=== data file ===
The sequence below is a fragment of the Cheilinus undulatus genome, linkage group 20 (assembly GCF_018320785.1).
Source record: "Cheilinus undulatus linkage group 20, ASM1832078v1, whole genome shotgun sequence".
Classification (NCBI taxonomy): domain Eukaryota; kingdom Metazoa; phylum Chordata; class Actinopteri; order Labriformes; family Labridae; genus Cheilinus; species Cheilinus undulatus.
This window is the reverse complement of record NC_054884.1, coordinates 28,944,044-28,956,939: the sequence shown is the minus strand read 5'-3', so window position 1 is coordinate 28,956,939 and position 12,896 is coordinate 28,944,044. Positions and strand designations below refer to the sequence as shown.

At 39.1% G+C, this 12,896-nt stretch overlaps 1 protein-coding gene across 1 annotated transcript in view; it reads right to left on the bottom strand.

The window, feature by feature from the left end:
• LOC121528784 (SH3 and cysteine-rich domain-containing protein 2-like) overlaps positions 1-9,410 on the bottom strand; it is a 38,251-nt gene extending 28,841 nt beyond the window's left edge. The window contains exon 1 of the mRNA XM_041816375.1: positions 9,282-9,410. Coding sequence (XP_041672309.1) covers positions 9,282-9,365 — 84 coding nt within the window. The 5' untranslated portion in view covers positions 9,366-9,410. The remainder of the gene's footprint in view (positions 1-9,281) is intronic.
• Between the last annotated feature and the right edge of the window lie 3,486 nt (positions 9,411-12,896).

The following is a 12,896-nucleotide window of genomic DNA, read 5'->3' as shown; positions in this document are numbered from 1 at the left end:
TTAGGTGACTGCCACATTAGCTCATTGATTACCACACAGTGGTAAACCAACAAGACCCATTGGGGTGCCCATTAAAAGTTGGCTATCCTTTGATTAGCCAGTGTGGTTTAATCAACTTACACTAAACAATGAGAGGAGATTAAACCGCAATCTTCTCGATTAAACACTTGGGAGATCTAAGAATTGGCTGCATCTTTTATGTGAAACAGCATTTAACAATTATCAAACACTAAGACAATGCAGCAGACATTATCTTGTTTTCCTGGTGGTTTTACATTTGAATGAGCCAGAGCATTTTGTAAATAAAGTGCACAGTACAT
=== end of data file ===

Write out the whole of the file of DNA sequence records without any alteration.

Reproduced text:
The sequence below is a fragment of the Cheilinus undulatus genome, linkage group 20 (assembly GCF_018320785.1).
Source record: "Cheilinus undulatus linkage group 20, ASM1832078v1, whole genome shotgun sequence".
Classification (NCBI taxonomy): domain Eukaryota; kingdom Metazoa; phylum Chordata; class Actinopteri; order Labriformes; family Labridae; genus Cheilinus; species Cheilinus undulatus.
This window is the reverse complement of record NC_054884.1, coordinates 28,944,044-28,956,939: the sequence shown is the minus strand read 5'-3', so window position 1 is coordinate 28,956,939 and position 12,896 is coordinate 28,944,044. Positions and strand designations below refer to the sequence as shown.

At 39.1% G+C, this 12,896-nt stretch overlaps 1 protein-coding gene across 1 annotated transcript in view; it reads right to left on the bottom strand.

The window, feature by feature from the left end:
• LOC121528784 (SH3 and cysteine-rich domain-containing protein 2-like) overlaps positions 1-9,410 on the bottom strand; it is a 38,251-nt gene extending 28,841 nt beyond the window's left edge. The window contains exon 1 of the mRNA XM_041816375.1: positions 9,282-9,410. Coding sequence (XP_041672309.1) covers positions 9,282-9,365 — 84 coding nt within the window. The 5' untranslated portion in view covers positions 9,366-9,410. The remainder of the gene's footprint in view (positions 1-9,281) is intronic.
• Between the last annotated feature and the right edge of the window lie 3,486 nt (positions 9,411-12,896).

The following is a 12,896-nucleotide window of genomic DNA, read 5'->3' as shown; positions in this document are numbered from 1 at the left end:
TTAGGTGACTGCCACATTAGCTCATTGATTACCACACAGTGGTAAACCAACAAGACCCATTGGGGTGCCCATTAAAAGTTGGCTATCCTTTGATTAGCCAGTGTGGTTTAATCAACTTACACTAAACAATGAGAGGAGATTAAACCGCAATCTTCTCGATTAAACACTTGGGAGATCTAAGAATTGGCTGCATCTTTTATGTGAAACAGCATTTAACAATTATCAAACACTAAGACAATGCAGCAGACATTATCTTGTTTTCCTGGTGGTTTTACATTTGAATGAGCCAGAGCATTTTGTAAATAAAGTGCACAGTACAT